<span style='color:#00000;font-size:36px;'>How the Continued Sexualisation of Women Undermines the Feminist Movement</span><h3> A paradigm shift is necessary for gender equality to become a reality </h3>

How the Continued Sexualisation of Women Undermines the Feminist Movement

A paradigm shift is necessary for gender equality to become a reality

Reading Time: 4 minutes

Social media presents a snapshot of society within a digital reality. In doing so, it sheds light on the gender norms that prevail in society. While the feminist movement has achieved so much in the fight for gender equality, what it shows is the idea that women are sexual objects to be gawked at is still alive and well.

And it is beautiful women who have become social media stars who are taking full advantage of their beauty. They are the ones who have created mass followings by taking photos of their bodies and sexualising themselves. No one else is objectifying them; they do it to themselves because they know if they do so, they can become ‘Insta famous’.

And so frustratingly, these women undermine the feminist movement by reinforcing the idea that women are sexual objects. Anything outside of their external appearance isn’t important.

Women are not objects to be looked at. Women are intelligent and capable — there are millions of brilliant women who do brilliant things. For the sake of balance, there are lots of social media accounts that highlight these great women, but if we’re honest, the ones that get the limelight are those accounts that focus on their bodies, not their achievements.

The essence of femininity remains focused on the external appearance. And it’s little wonder because, in our culture, the external is venerated as a key success factor. Beautiful people are successful people. The pressure for women to conform to these ideals of beauty is intense, particularly for young women in their formative years.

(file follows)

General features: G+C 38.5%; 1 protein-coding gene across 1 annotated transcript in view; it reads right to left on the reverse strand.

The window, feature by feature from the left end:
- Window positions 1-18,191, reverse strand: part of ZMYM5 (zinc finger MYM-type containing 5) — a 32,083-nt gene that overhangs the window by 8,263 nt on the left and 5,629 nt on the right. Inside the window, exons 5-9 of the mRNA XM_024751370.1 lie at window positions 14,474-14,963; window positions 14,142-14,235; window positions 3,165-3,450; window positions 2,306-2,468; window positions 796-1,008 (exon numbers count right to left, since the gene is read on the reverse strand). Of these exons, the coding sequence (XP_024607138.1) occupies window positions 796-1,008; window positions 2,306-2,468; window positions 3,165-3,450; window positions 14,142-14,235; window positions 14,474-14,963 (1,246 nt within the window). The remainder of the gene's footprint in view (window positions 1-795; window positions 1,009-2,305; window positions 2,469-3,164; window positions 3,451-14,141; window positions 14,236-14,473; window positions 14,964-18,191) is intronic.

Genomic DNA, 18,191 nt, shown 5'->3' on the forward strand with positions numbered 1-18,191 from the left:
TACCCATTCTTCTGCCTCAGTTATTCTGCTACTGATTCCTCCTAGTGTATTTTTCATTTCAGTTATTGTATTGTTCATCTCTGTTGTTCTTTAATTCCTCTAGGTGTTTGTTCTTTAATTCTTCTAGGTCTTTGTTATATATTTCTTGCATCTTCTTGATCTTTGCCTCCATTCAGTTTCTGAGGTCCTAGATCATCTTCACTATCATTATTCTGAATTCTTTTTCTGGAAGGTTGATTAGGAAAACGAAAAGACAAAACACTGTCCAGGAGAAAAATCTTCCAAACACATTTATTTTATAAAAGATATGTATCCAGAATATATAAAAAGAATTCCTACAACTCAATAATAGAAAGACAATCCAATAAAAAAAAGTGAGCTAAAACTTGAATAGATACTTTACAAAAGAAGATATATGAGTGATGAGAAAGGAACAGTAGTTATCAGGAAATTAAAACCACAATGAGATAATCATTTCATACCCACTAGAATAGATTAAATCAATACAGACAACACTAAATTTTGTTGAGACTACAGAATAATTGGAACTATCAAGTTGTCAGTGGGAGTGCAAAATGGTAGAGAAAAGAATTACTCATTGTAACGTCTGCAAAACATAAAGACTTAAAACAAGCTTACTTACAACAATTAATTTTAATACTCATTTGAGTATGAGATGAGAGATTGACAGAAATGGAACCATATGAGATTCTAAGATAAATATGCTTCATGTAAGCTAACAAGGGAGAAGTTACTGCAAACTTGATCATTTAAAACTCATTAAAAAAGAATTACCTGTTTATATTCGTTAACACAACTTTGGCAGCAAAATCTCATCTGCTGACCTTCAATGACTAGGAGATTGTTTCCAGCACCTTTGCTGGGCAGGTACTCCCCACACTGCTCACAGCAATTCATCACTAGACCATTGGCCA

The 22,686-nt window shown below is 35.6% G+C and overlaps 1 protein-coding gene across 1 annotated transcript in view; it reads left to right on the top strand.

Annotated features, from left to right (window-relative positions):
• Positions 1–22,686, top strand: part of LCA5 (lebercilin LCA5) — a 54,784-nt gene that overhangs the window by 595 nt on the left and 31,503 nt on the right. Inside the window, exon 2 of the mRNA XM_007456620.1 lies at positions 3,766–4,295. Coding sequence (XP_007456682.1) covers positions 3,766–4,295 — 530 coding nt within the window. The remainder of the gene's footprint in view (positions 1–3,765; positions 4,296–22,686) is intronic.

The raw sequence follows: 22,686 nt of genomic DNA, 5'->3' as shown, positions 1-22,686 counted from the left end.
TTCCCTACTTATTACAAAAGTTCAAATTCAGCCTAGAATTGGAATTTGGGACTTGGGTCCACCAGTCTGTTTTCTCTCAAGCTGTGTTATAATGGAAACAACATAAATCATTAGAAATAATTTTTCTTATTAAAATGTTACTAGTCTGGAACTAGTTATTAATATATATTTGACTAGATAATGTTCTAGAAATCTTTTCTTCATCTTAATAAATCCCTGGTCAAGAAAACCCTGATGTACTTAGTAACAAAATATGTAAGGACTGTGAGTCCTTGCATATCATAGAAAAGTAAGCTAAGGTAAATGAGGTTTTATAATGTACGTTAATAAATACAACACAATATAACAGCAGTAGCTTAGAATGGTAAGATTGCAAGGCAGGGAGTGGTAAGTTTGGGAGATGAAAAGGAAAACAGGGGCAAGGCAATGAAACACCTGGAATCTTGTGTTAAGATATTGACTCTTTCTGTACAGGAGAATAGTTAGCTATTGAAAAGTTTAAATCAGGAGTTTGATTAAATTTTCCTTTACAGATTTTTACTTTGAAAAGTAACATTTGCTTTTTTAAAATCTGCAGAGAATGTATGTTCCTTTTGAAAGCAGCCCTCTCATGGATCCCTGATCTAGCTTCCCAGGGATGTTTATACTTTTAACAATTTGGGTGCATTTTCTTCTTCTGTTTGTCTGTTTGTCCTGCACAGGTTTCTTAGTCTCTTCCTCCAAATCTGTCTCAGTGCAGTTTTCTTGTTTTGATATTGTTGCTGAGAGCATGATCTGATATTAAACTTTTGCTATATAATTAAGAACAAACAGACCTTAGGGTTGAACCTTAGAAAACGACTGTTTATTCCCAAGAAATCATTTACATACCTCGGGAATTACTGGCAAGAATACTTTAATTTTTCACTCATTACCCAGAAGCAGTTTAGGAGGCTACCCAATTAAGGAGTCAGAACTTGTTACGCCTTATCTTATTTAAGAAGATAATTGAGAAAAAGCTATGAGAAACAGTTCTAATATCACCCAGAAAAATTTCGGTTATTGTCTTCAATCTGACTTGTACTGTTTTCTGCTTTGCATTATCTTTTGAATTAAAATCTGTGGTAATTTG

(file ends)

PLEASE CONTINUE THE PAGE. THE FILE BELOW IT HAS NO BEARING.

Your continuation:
Not everyone conforms, of course. Some brilliantly talented women in the world have got to where they are through their brilliance, not their beauty. But, socially, our values are still arranged around glamorising the beauty of women rather than the brilliance of women.


The problem persists

The stark reality is that sex is a moneymaker, and beautiful women make money out of it. Beautiful men do the same thing, don’t get me wrong. But for women, beauty is still considered the archetype of success. For men, it’s always been different.

And these Instagram ‘influencers’ only work to compound the issue that persists within society. If anything, social media makes pressures to conform to the idea of beauty more intense because there are so many women on Instagram who use the platform to objectify themselves.

We still live in a world dominated by patriarchy. And so, for many women, the only way they can become successful is by objectifying themselves.

It’s the sad reality we live in. You can see why so many beautiful women are tempted into doing it. They can make good money and live a great lifestyle by sexualising themselves. A lifestyle they could never live were it not for these platforms.